The walls at 5Pointz continue to showcase some of the most vibrant public art in NYC — or anywhere. Here’s a sampling of some artwork that has recently surfaced:

Puerto Rican artists Rimx and Nepo

Rimx and Nepo

Queens-based Kid Lew’s tribute to Trayvon Martin

Kid Lew

Jasper — in from Queensland, Australia


New Jersey-based graff masters Demer, Rain and Kasso

Demer, Rain and Kasso

The Parisian Nok Crew


Serrano, Mas Paz, Rimx and Cortes fashion letters “PROC” for the Artist Process, a 5Pointz annual project coordinated by Marthalicia Matarrita 

Serrano, Mas Paz, Rimx, Cortes

Close-up from huge mural by French TD4 member, Zeso


Photos by Dani Mozeson, Tara Murray & Lois Stavsky; image of Ked Lew’s mural courtesy of the artist


Speaking with Wes21

June 24, 2013

A member of schwarzmaler, a collective of outstanding graffiti writers, street artists and illustrators, Swiss artist Wes21 creates stunning, detailed works that blur the boundaries between reality and fantasy.  We recently spoke to him during his visit to 5Pointz.

Wes2, Semor, Onur and KKade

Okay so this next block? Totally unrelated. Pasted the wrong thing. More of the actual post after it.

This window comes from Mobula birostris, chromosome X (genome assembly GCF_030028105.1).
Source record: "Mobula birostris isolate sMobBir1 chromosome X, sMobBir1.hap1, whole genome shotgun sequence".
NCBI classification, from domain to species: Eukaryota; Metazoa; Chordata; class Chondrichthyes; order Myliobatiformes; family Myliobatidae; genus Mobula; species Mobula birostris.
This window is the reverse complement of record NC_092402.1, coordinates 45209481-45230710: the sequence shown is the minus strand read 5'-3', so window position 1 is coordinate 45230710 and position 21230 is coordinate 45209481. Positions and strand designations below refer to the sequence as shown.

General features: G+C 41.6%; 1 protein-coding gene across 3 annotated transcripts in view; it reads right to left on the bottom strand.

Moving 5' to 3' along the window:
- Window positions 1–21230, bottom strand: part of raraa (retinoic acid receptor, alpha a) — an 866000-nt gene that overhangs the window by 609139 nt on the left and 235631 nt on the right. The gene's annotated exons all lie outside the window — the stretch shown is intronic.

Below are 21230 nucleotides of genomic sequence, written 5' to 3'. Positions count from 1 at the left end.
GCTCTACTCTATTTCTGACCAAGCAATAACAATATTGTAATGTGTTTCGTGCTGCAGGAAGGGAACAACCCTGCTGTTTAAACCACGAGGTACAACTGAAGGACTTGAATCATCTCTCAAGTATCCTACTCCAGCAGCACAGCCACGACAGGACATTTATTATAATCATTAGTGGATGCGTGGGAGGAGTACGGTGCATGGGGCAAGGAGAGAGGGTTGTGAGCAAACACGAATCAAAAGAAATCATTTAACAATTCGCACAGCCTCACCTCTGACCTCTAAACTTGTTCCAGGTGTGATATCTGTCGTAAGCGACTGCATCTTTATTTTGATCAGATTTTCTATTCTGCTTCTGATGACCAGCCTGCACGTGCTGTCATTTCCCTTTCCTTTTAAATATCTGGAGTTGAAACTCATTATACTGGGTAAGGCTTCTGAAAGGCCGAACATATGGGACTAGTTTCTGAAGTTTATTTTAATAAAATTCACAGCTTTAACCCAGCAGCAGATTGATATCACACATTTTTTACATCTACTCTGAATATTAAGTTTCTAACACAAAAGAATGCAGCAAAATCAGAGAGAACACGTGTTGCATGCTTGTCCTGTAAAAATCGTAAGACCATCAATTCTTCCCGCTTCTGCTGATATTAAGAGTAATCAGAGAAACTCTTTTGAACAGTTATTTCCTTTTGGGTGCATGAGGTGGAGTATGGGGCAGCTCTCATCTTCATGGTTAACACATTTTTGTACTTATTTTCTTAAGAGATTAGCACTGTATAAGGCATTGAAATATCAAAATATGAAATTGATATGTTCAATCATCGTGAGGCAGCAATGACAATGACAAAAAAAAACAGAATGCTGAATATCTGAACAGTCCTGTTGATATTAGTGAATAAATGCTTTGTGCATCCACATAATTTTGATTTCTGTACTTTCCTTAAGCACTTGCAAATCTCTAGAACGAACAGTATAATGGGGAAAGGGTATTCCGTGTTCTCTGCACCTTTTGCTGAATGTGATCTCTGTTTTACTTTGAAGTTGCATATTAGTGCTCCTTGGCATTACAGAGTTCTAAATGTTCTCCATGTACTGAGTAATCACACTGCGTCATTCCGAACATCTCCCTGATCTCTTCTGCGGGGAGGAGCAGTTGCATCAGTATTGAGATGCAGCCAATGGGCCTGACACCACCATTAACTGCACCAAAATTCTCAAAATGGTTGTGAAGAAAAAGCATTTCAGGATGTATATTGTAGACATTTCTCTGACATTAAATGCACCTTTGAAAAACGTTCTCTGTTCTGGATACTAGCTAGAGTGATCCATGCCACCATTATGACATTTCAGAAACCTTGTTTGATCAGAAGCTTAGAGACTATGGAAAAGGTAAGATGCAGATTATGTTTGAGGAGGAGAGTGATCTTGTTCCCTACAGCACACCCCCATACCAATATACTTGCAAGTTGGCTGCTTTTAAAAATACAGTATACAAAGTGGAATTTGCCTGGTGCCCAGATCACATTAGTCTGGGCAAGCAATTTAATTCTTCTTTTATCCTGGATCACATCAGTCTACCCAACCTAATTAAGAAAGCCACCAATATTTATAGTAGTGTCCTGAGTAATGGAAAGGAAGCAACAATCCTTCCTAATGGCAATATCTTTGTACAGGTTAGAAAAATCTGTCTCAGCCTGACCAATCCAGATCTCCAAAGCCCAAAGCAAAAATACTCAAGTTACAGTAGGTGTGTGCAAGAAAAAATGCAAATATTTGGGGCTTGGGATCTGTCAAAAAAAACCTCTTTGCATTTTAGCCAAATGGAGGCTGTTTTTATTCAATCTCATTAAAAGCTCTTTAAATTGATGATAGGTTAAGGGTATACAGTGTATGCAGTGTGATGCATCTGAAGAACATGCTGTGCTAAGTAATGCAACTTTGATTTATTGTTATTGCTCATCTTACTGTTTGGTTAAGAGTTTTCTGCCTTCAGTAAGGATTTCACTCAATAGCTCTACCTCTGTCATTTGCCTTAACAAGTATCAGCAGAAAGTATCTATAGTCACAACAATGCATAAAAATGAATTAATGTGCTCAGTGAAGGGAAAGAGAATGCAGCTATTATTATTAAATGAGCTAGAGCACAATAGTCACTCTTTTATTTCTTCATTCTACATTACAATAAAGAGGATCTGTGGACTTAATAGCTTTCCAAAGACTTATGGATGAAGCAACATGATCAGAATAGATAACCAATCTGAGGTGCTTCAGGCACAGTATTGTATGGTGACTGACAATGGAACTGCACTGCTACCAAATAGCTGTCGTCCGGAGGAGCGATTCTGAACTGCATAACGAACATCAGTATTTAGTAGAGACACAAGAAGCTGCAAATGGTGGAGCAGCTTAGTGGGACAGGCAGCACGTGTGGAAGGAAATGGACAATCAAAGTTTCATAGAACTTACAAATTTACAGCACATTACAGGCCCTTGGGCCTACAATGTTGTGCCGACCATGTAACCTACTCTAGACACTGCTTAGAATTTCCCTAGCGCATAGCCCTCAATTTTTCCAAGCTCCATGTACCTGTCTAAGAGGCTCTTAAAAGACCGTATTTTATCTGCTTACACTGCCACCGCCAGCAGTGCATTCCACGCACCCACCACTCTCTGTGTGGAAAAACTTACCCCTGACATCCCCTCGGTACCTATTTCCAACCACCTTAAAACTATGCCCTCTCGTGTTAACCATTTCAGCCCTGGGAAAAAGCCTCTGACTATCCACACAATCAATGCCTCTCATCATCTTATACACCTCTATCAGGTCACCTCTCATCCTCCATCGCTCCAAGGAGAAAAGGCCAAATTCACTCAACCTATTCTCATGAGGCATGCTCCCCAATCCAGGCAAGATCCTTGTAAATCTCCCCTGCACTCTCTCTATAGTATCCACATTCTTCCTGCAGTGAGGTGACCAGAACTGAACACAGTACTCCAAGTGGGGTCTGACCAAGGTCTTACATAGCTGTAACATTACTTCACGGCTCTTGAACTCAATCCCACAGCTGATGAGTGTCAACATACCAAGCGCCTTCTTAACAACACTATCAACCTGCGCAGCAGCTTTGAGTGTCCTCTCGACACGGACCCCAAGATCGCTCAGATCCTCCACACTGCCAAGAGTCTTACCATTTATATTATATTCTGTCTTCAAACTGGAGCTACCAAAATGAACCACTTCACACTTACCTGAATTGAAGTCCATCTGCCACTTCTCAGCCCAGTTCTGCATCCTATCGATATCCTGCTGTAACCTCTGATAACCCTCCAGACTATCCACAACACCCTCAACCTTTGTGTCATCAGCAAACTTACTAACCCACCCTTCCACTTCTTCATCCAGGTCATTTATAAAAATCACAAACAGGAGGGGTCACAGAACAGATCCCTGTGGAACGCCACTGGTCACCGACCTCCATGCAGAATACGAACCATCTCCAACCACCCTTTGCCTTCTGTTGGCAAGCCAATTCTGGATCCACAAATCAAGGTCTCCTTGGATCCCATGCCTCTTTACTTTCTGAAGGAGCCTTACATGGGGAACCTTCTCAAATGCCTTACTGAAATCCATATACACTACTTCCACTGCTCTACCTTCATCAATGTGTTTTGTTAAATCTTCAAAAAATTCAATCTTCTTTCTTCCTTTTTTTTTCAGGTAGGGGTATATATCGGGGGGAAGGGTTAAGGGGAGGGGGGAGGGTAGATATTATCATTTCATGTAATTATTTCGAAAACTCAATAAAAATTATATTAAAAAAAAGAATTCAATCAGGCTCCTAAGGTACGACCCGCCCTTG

When did you first start getting up?

I was about 11 years old when I hit my father’s garage.

Where was this?

In a small town near Berne.

What inspired you at the time?

Graffiti was all around me. I grew up without a TV, and I was always drawing. So it seemed like the natural thing to do.


How did your parents feel about what you were doing?

They encouraged me.  My father used to bring me photos of graffiti.  They love it.

Have you any preferred spots?

I love painting anywhere but I especially love rooftops and places near water.

Have you ever exhibited your work?

Yes, and I do many exhibitions every year.  I’ve shown my work in both group and solo shows in Switzerland, Germany, Hungary and Italy.


How do you feel about the movement of graffiti and street art into galleries?

I feel fine about it, so long as it’s well-done. Showing in a gallery pushes me to the next level. And then I’m a better artist when I paint in the streets!

Have you a formal art education?

Yes. I studied graphic design and illustration in art school for four years.

Any thoughts about the role of the Internet in all this?

I don’t pay much attention to it.


Are you generally satisfied with your finished piece?

Not completely. If I were, I wouldn’t be motivated to paint another one!

Is there much of a graffiti/street art divide back home

Not really. Most of the artists who hit the streets are open-minded.

What do you see as the role of the artist in society?

To capture a moment — real or imaginary — for eternity.

All photos courtesy of the artist


Speaking with Kkade

June 10, 2013

Swiss artist Kkade shared his splendid skills with us last month at 5Pointz. While he was here, we had the opportunity to find out a bit about this talented member of the Schwarzmaler Collective.

semor and kkade